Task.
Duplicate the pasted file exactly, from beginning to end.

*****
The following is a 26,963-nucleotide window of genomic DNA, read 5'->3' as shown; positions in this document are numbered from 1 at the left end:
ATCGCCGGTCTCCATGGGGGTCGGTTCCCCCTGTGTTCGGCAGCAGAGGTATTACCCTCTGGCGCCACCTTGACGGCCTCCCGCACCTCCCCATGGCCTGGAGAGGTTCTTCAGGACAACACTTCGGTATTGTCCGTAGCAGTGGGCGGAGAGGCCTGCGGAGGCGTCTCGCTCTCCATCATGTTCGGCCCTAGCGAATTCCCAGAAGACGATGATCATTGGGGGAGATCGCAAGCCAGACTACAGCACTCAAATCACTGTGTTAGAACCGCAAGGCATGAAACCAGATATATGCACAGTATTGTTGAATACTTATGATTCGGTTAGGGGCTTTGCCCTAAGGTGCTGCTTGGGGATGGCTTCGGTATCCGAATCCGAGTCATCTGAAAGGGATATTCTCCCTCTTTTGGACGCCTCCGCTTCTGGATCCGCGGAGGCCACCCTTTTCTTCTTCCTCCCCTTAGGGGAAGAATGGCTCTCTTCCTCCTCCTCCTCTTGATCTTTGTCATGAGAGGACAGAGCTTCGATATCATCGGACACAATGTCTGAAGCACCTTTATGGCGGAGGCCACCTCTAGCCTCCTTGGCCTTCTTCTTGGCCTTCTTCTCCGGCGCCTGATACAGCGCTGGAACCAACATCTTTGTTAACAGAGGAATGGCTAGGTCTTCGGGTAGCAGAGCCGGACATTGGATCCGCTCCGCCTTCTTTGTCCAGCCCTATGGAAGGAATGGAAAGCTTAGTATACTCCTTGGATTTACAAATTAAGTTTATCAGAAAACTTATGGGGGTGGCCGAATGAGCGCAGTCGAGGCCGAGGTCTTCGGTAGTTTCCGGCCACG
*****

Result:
The following is a 26,963-nucleotide window of genomic DNA, read 5'->3' as shown; positions in this document are numbered from 1 at the left end:
ATCGCCGGTCTCCATGGGGGTCGGTTCCCCCTGTGTTCGGCAGCAGAGGTATTACCCTCTGGCGCCACCTTGACGGCCTCCCGCACCTCCCCATGGCCTGGAGAGGTTCTTCAGGACAACACTTCGGTATTGTCCGTAGCAGTGGGCGGAGAGGCCTGCGGAGGCGTCTCGCTCTCCATCATGTTCGGCCCTAGCGAATTCCCAGAAGACGATGATCATTGGGGGAGATCGCAAGCCAGACTACAGCACTCAAATCACTGTGTTAGAACCGCAAGGCATGAAACCAGATATATGCACAGTATTGTTGAATACTTATGATTCGGTTAGGGGCTTTGCCCTAAGGTGCTGCTTGGGGATGGCTTCGGTATCCGAATCCGAGTCATCTGAAAGGGATATTCTCCCTCTTTTGGACGCCTCCGCTTCTGGATCCGCGGAGGCCACCCTTTTCTTCTTCCTCCCCTTAGGGGAAGAATGGCTCTCTTCCTCCTCCTCCTCTTGATCTTTGTCATGAGAGGACAGAGCTTCGATATCATCGGACACAATGTCTGAAGCACCTTTATGGCGGAGGCCACCTCTAGCCTCCTTGGCCTTCTTCTTGGCCTTCTTCTCCGGCGCCTGATACAGCGCTGGAACCAACATCTTTGTTAACAGAGGAATGGCTAGGTCTTCGGGTAGCAGAGCCGGACATTGGATCCGCTCCGCCTTCTTTGTCCAGCCCTATGGAAGGAATGGAAAGCTTAGTATACTCCTTGGATTTACAAATTAAGTTTATCAGAAAACTTATGGGGGTGGCCGAATGAGCGCAGTCGAGGCCGAGGTCTTCGGTAGTTTCCGGCCACG